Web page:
2010 was released on DVD on September 19, 2000. It was presented in the original 2.35:1 aspect ratio, with the soundtrack remastered in Dolby 5.1 surround sound. A packaging error appears on Warner Home Video's release of the DVD, claiming that the film is presented in anamorphic widescreen when, in reality, it is simply letterboxed, not anamorphic (the MGM version of the DVD makes no such claim). The film was released on Blu-ray Disc on April 7, 2009. It features a BD-25 single-layer presentation with 1080p/VC-1 video and English Dolby TrueHD 5.1 Surround audio. The disc also includes the film's original "making of" promotional featurette and theatrical trailer as extras.

Features (Region 1)
  • Available Subtitles: English, Spanish, French
  • Available Audio Tracks: English (Dolby Digital 5.1), French (Unknown Format)
  • "Making Of" featurette

Features (Region 2)
  • Available Subtitles: English, French, Italian, Dutch, Arabic, Spanish, Portuguese, German, Romanian, Bulgarian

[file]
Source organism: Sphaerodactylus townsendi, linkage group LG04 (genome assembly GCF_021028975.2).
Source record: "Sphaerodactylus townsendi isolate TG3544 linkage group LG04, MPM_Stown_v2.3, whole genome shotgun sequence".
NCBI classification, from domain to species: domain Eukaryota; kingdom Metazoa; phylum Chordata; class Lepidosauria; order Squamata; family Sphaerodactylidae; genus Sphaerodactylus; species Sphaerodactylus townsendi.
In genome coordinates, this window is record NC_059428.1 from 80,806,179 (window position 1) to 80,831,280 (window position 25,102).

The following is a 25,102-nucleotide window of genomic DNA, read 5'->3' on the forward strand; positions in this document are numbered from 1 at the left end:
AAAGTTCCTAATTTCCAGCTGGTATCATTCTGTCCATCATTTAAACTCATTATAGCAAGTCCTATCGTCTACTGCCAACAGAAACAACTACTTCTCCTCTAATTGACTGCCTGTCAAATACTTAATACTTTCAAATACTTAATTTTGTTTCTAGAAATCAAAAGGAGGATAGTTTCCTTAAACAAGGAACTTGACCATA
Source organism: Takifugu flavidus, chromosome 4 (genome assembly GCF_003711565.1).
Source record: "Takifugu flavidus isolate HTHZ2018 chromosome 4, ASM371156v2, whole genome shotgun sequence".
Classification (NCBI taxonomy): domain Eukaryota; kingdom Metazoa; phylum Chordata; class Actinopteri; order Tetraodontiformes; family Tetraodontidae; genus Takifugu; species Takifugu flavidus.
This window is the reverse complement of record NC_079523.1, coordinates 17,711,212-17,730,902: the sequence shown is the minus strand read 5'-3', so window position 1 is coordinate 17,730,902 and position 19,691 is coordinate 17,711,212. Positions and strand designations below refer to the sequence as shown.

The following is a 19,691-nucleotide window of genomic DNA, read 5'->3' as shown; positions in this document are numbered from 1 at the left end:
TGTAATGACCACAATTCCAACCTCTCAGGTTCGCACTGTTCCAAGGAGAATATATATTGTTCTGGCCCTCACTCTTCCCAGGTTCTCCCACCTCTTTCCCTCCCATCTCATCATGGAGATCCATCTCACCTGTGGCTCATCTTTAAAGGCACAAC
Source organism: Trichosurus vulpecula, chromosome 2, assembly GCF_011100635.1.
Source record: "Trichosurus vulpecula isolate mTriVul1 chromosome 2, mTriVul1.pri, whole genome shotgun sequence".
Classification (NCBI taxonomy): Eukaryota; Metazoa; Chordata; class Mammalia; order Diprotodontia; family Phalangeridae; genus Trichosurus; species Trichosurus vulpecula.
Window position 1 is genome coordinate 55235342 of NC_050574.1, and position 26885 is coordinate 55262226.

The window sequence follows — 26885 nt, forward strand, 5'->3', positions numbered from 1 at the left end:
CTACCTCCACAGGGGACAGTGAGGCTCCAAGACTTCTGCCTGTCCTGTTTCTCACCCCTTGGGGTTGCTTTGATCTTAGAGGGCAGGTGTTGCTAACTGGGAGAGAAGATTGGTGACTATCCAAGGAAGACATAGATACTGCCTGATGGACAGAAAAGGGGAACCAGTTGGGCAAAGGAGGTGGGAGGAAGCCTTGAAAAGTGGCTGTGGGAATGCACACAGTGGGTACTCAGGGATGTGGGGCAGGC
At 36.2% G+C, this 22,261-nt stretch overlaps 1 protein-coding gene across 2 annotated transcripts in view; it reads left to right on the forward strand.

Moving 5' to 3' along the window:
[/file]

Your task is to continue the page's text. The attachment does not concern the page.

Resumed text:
• Available Audio Tracks: English (Dolby Digital 5.1), French (Dolby Digital 5.1), Italian (Dolby Digital 5.1)

The 2006 Warner Bros. re-release includes the following subtitles: Finnish, English, German, Spanish, Dutch, Swedish, Norwegian, Danish, Portuguese, Hebrew, Polish, Greek, Czech, Turkish, Hungarian, Icelandic, Croatian, French, Italian, English for hearing-impaired and German for hearing-impaired. The audio tracks are English (Dolby Digital 5.1), German (Dolby Digital 5.1) and Spanish (Dolby Digital 5.1).

Features (Region 4)
  • Available Subtitles: English, French, Italian
  • Available Audio Tracks: English (Dolby Digital 5.1), French (Dolby Digital 5.1), Italian (Dolby Digital 5.1)


  1. LoBrutto 1997, p. 456.
  2. Arthur C. Clarke and Peter Hyams. The Odyssey File. Ballantine Books, 1984.
  3. Excerpt from The Odyssey File.
  4. Tony Banks interview,


  • LoBrutto, Vincent. Stanley Kubrick. London: Faber & Faber Limited, 1997.